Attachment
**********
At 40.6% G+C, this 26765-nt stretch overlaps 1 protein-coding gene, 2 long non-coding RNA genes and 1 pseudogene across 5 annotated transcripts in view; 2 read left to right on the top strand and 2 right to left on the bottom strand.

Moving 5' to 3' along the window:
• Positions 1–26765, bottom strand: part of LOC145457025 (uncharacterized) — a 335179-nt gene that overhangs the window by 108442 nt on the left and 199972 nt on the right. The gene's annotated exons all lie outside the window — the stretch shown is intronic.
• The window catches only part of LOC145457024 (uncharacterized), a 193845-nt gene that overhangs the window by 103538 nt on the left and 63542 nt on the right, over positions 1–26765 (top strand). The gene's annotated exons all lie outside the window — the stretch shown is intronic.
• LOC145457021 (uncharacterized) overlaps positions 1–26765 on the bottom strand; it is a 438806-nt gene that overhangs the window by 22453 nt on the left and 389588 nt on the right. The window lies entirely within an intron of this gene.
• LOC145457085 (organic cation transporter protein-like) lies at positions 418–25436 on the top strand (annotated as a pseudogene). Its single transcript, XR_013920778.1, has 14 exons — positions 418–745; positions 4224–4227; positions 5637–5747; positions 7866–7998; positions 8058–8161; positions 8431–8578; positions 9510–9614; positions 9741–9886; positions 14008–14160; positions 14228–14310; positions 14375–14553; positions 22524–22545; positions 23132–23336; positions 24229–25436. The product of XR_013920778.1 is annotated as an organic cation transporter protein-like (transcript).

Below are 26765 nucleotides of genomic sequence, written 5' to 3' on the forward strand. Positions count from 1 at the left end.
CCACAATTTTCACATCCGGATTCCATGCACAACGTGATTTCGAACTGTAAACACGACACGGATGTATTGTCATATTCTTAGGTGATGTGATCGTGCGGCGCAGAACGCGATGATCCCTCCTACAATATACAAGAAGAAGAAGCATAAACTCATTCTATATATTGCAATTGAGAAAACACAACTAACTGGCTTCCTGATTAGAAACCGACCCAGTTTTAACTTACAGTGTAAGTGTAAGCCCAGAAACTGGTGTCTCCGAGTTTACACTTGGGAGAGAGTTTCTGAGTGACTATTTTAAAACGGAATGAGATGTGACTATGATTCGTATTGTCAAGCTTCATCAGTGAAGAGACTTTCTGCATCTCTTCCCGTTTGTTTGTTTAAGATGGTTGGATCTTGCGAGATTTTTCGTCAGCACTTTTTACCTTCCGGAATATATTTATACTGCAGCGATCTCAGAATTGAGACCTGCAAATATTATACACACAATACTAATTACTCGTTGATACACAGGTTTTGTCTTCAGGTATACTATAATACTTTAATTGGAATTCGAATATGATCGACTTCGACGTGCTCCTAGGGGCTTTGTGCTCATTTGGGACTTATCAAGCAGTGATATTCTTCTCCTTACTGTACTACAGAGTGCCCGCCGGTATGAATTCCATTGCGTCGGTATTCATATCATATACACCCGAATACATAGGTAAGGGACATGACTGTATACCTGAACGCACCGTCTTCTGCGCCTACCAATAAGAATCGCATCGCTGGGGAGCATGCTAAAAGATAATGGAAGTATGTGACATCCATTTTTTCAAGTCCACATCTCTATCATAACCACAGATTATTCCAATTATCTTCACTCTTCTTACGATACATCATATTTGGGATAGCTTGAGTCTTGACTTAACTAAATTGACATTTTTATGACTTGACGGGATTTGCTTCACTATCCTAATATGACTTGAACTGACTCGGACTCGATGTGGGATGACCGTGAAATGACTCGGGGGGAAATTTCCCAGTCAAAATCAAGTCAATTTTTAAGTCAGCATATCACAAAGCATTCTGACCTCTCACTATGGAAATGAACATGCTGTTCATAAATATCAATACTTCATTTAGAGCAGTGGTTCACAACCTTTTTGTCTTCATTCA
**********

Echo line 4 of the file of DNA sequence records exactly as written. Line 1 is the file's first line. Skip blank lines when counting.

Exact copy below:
• The window catches only part of LOC145457024 (uncharacterized), a 193845-nt gene that overhangs the window by 103538 nt on the left and 63542 nt on the right, over positions 1–26765 (top strand). The gene's annotated exons all lie outside the window — the stretch shown is intronic.